The UK government should encourage its healthcare organisations to use open standards, open programming interfaces and open source components, healthcare IT experts say, in a report published on 31 October. They estimate that health and care systems implementing an open innovation platform could save more than 11% of Britain’s total national healthcare costs.
Across the UK, healthcare organisations are already implementing open platforms, the experts say. Their report calls on the government to catalyse this grassroots movement, by starting a working group “to progress this mission” and align healthcare organisations and suppliers.
The report (PDF) outlines how to achieve an open approach to healthcare IT, and how to resolve the main technical, cultural, and regulatory barriers to innovation. The experts propose a reference architecture based on a set of open standards related to healthcare.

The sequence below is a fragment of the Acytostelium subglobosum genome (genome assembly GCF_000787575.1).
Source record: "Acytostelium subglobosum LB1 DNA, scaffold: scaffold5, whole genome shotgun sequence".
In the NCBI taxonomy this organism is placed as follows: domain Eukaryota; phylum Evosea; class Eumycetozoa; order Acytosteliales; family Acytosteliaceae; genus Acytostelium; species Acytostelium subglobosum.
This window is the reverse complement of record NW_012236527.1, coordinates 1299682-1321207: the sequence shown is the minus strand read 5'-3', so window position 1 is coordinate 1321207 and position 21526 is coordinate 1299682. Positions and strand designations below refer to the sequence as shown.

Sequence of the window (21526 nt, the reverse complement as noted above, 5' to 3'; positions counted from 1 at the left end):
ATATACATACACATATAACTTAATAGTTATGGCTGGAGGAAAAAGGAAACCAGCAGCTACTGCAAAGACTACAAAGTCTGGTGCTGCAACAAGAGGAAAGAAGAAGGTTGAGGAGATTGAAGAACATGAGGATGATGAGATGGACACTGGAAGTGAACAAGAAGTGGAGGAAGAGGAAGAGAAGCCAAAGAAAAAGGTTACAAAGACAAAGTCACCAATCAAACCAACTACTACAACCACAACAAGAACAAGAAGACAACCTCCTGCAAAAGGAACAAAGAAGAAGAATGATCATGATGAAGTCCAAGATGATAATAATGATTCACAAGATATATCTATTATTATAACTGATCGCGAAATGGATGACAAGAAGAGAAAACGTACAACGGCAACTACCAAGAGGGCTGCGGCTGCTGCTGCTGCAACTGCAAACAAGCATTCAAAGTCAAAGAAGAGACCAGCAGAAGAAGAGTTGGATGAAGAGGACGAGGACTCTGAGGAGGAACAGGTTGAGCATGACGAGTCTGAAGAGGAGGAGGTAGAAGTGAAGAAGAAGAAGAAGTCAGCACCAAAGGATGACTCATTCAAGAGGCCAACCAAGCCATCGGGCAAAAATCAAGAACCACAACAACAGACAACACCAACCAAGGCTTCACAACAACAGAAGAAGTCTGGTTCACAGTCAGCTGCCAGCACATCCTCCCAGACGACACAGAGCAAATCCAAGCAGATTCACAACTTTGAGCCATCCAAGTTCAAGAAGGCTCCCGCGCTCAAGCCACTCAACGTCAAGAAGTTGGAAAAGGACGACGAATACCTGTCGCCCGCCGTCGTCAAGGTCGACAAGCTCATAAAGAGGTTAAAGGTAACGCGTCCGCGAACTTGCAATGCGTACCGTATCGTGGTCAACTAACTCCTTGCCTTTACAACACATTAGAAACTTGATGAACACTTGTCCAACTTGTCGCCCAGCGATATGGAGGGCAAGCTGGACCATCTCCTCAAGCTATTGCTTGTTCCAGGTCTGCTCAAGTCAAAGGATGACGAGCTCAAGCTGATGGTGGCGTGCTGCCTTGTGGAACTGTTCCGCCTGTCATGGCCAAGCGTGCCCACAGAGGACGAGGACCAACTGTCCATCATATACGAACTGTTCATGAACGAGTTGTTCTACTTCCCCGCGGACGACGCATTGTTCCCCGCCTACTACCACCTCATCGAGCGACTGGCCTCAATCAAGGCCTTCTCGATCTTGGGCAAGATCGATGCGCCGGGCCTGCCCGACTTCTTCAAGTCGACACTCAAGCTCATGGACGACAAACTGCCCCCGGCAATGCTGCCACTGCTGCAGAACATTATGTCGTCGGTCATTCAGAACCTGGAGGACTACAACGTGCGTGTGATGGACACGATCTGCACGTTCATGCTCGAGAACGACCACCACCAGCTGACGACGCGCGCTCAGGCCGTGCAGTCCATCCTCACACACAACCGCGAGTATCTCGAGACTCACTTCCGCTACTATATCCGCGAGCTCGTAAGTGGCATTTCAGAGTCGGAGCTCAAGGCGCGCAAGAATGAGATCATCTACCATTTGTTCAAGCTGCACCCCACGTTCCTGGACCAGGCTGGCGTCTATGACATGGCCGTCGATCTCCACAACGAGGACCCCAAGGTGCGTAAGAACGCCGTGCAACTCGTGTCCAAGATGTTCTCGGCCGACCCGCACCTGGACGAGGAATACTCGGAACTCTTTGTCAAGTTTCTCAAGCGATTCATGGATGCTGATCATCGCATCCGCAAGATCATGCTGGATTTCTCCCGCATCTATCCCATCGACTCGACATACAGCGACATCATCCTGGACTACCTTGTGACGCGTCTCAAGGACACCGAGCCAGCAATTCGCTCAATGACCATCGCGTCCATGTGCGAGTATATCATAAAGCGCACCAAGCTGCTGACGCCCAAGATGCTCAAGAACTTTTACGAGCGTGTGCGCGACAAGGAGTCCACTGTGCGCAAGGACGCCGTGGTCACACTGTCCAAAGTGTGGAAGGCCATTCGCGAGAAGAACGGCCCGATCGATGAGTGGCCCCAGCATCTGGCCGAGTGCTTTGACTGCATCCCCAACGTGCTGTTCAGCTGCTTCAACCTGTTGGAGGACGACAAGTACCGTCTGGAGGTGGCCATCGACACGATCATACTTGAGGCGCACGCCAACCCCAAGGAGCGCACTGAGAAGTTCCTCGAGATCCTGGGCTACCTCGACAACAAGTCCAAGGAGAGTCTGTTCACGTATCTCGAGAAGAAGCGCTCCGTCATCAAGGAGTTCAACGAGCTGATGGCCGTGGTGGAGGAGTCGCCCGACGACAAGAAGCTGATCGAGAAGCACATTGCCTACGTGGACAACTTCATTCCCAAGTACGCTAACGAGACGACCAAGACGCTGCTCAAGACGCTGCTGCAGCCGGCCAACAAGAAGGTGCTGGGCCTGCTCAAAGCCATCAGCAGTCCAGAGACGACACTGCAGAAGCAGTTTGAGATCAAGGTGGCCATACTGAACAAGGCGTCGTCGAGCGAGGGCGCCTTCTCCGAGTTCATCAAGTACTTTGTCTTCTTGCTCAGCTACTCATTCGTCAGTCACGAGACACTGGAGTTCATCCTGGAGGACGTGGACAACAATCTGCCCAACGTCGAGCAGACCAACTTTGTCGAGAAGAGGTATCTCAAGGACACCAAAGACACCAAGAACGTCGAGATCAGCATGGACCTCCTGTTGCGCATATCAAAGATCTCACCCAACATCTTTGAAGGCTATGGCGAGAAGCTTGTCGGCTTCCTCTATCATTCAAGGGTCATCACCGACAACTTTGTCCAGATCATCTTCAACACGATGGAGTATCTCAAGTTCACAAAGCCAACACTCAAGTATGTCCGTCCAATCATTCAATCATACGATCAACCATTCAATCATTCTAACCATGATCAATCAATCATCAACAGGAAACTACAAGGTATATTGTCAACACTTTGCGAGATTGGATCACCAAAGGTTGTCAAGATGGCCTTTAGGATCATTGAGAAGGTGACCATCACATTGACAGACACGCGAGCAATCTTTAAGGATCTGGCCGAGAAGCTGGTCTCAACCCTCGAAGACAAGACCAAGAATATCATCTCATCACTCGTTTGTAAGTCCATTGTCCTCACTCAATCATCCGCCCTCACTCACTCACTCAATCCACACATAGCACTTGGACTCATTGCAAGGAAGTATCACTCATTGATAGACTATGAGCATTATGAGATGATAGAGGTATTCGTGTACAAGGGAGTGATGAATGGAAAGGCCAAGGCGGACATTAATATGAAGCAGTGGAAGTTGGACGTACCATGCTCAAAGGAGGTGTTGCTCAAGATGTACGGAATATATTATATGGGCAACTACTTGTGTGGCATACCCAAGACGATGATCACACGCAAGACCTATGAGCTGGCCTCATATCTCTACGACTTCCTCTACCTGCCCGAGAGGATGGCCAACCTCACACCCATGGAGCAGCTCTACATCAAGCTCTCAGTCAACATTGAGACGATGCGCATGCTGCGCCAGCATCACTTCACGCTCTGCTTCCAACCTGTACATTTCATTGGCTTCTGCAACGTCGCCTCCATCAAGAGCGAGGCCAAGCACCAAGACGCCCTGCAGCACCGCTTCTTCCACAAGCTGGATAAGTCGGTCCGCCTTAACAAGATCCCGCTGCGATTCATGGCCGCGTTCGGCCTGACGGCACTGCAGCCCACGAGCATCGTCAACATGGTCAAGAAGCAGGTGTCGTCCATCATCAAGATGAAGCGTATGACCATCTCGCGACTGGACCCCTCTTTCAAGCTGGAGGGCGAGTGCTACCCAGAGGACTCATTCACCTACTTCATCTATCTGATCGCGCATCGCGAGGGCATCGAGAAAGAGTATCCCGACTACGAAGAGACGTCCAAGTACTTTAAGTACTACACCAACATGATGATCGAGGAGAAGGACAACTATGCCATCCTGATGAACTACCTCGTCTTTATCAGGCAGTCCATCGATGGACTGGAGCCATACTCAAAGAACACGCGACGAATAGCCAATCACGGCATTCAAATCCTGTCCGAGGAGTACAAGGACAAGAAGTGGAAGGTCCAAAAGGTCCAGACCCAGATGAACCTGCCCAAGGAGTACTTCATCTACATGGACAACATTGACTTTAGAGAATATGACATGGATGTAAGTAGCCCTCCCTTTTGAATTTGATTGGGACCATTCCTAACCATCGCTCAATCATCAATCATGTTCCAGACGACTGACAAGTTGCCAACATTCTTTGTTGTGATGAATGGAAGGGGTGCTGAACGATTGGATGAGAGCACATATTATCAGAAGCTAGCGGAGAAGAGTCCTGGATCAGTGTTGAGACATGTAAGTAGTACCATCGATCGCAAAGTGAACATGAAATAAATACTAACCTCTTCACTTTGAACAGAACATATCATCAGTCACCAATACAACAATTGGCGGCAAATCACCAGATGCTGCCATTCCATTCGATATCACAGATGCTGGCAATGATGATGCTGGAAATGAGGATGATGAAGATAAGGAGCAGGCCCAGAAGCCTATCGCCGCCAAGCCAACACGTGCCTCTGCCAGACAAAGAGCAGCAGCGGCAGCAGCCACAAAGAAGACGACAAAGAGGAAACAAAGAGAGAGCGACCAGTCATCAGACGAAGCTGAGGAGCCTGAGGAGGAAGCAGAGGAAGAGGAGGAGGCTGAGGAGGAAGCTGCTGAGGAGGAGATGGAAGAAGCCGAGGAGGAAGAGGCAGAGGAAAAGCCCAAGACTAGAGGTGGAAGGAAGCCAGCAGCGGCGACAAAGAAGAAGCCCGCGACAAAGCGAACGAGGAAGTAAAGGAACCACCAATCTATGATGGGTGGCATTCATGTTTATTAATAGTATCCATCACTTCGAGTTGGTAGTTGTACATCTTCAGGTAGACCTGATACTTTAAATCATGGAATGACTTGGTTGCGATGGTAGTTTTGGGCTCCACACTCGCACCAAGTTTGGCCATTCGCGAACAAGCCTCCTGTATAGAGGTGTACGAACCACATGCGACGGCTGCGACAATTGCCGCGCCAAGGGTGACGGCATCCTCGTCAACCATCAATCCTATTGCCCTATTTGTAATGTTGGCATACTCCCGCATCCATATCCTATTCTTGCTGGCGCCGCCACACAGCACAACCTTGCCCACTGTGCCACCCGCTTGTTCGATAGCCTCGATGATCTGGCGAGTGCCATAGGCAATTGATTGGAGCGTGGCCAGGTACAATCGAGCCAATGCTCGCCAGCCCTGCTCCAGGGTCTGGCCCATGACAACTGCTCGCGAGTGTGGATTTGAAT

To prove the feasibility of their proposal, the experts point to successful, large-scale implementations of open healthcare systems such as the OpenEHR electronic health records system. OpenEHR, the experts say, “has already been adopted as the national standard for the representation of clinical content in Norway, India, Slovenia and Brazil and is used for standards development in Australia, Finland, Sweden, Russia, Philippines and Canada.”
The study is published by Apperta. This is a community interest company created by the national health service. Through Apperta, the NHS provides support for the Code4Health project, which builds and tests open healthcare applications. One of the founders of Apperta is opthamologist Bill Aylward, creator of the OpenEyes, an electronic medical records system for eye care, that is available as open source.